Get to know 5 notable Arab Americans

Arab Americans have long made outsized contributions to American society, whether in the area of science, politics, the arts or other disciplines.

The 2019 American Community Survey shows an estimated 2.1 million people in the United States reported Arab ancestry. The largest group is of Lebanese ancestry, but others claim Yemeni, Algerian, Saudi Arabian, Tunisian, Kuwaiti, Libyan, Kurdish or other Arab origins.

In honor of National Arab American Heritage Month, ShareAmerica highlights five notable Arab Americans making their mark in the United States and beyond.

Farouk El-Baz

Farouk El-Baz in front of image of moon (Courtesy of Farouk El-Baz)
Farouk El-Baz (Courtesy of Farouk El-Baz)

Geologist Farouk El-Baz has conducted field investigations in every major desert on earth and searched for ground water in arid lands using space images. He’s credited with discovering groundwater resources in Egypt, Oman, Somalia, Sudan and the United Arab Emirates.

Born in Egypt, El-Baz served as NASA’s lead geologist for the Apollo space program from 1967 to 1972. Following that, he launched the Center for Earth and Planetary Studies at the National Air and Space Museum. He went on to serve as science adviser to Anwar Sadat, then the president of Egypt. Today, El-Baz is a professor and director of the Center for Remote Sensing at Boston University.

Gigi Hadid

Gigi Hadid holding hands with Caryl Stern (© Evan Agostini/Invision/AP Images)



Jelena Noura “Gigi” Hadid of Los Angeles is a supermodel who has walked the runway for some of the biggest fashion designers in the world. Born to a father from the Palestinian territories and a Dutch mother, Hadid has modeled for Marc Jacobs, Chanel, Versace, Diane Von Furstenberg and Anna Sui. She has also landed on the cover of numerous magazines.

Philanthropy is one of Hadid’s passions. As a UNICEF Supporter in 2019, she traveled to Senegal and visited schools, a health care center, a digital-skills boot camp and a shelter for women and girls.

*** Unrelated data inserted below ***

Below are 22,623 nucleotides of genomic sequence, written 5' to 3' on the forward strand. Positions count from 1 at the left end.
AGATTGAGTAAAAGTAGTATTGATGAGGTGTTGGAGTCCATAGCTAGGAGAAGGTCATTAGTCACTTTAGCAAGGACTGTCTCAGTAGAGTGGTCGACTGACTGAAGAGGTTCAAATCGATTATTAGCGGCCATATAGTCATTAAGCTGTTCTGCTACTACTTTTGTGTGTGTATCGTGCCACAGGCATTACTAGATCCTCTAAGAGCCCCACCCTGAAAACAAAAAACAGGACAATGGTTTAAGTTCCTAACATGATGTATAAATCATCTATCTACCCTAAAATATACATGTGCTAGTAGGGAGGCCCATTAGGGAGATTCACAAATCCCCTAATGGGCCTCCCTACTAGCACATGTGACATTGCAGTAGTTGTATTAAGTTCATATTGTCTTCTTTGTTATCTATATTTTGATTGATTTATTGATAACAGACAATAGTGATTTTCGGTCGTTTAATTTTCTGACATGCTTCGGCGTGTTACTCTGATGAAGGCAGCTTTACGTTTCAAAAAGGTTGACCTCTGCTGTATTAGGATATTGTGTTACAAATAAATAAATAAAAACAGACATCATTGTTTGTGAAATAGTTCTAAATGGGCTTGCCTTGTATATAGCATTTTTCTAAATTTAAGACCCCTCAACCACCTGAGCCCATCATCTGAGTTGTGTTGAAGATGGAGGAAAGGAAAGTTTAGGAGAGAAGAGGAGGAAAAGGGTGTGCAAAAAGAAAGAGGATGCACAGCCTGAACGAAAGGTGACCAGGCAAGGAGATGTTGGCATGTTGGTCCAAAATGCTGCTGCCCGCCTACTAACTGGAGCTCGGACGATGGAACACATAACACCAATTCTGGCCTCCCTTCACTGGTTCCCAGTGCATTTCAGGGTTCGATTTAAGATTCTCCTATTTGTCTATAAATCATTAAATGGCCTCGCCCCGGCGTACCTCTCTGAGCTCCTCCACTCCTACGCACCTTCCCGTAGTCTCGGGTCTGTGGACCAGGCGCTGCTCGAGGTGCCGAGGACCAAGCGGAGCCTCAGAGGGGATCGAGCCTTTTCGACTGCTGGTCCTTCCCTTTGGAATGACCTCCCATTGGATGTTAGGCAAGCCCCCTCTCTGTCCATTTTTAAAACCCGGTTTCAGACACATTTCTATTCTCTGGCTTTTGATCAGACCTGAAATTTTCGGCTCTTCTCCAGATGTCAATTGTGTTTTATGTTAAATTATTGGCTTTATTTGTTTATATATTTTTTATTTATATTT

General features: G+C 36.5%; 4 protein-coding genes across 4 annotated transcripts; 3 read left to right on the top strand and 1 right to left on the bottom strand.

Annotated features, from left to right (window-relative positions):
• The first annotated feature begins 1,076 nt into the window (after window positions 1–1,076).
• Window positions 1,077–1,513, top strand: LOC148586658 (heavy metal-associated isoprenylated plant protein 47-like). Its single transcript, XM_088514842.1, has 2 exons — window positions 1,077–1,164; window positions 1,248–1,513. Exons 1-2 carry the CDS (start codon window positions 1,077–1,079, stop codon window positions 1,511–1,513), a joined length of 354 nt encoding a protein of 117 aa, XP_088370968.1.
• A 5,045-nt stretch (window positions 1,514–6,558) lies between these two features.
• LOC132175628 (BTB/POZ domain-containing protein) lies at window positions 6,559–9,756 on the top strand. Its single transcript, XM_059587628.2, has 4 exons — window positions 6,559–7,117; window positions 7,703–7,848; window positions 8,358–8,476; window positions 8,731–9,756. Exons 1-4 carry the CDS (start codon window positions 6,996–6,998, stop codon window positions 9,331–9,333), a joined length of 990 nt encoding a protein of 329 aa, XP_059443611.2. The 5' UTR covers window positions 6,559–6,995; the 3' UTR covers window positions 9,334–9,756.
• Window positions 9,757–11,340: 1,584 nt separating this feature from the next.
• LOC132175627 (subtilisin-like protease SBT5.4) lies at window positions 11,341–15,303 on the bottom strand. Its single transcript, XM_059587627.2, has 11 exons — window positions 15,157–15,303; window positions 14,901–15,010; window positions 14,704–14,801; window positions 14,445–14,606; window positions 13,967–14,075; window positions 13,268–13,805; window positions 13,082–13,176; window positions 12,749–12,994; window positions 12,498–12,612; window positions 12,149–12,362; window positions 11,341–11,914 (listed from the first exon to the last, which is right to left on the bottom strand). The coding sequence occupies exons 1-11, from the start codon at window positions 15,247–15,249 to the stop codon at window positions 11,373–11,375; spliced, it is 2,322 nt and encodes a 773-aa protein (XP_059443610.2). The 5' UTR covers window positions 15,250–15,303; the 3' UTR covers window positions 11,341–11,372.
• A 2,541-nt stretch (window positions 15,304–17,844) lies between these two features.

Darrell Issa

Darrell Issa (© Gregory Bull/AP Images)
Darrell Issa (© Gregory Bull/AP Images)

Darrell Issa, the grandson of Lebanese immigrants, was born in Cleveland, built a business in California and represented California districts in Congress from 2001 to 2018. He was elected again to the House of Representatives in 2020 to represent the 50th District of California. He supports limited government, intellectual property rights and patent reform. He favors laws that would balance the federal budget and promote government transparency.

He is not only a congressman, but the holder of dozens of patents — including one for a car alarm that scares would-be burglars with a recording of Issa’s own voice.

Fady Joudah

Fady Joudah (© Brian To/FilmMagic/Getty Images)
Fady Joudah (© Brian To/FilmMagic/Getty Images)

Dr. Fady Joudah, a Palestinian American physician, has racked up an impressive array of awards and prizes … for his poems and translations. Joudah was born in Austin, Texas, and raised in Libya and Saudi Arabia.

His debut poetry collection, The Earth in the Attic, won Yale University’s 2007 Younger Poets competition. His translation of Ghassan Zaqtan’s poetry collection, Like a Straw Bird It Follows Me And Other Poems, won the Griffin International Poetry Prize in 2013. The following year, he was named a Guggenheim Fellow in poetry. For his day job, Joudah works as an internal medicine physician in Houston.

Rashida Tlaib

Rashida Tlaib (© Carolyn Kaster/AP Images)

Born and raised in Detroit to immigrant parents from the Palestinian territories, Democratic congresswoman Rashida Tlaib represents Michigan’s 13th District, which encompasses her hometown and many communities surrounding it.

In 2008, Tlaib made history by becoming the first Muslim woman to ever serve in the Michigan legislature as a statehouse representative. In Congress, where she has served since 2018, her priorities include equity and economic and environmental justice.

She is one of the first two Muslim women to serve in Congress and the first Palestinian American woman to serve in the chamber.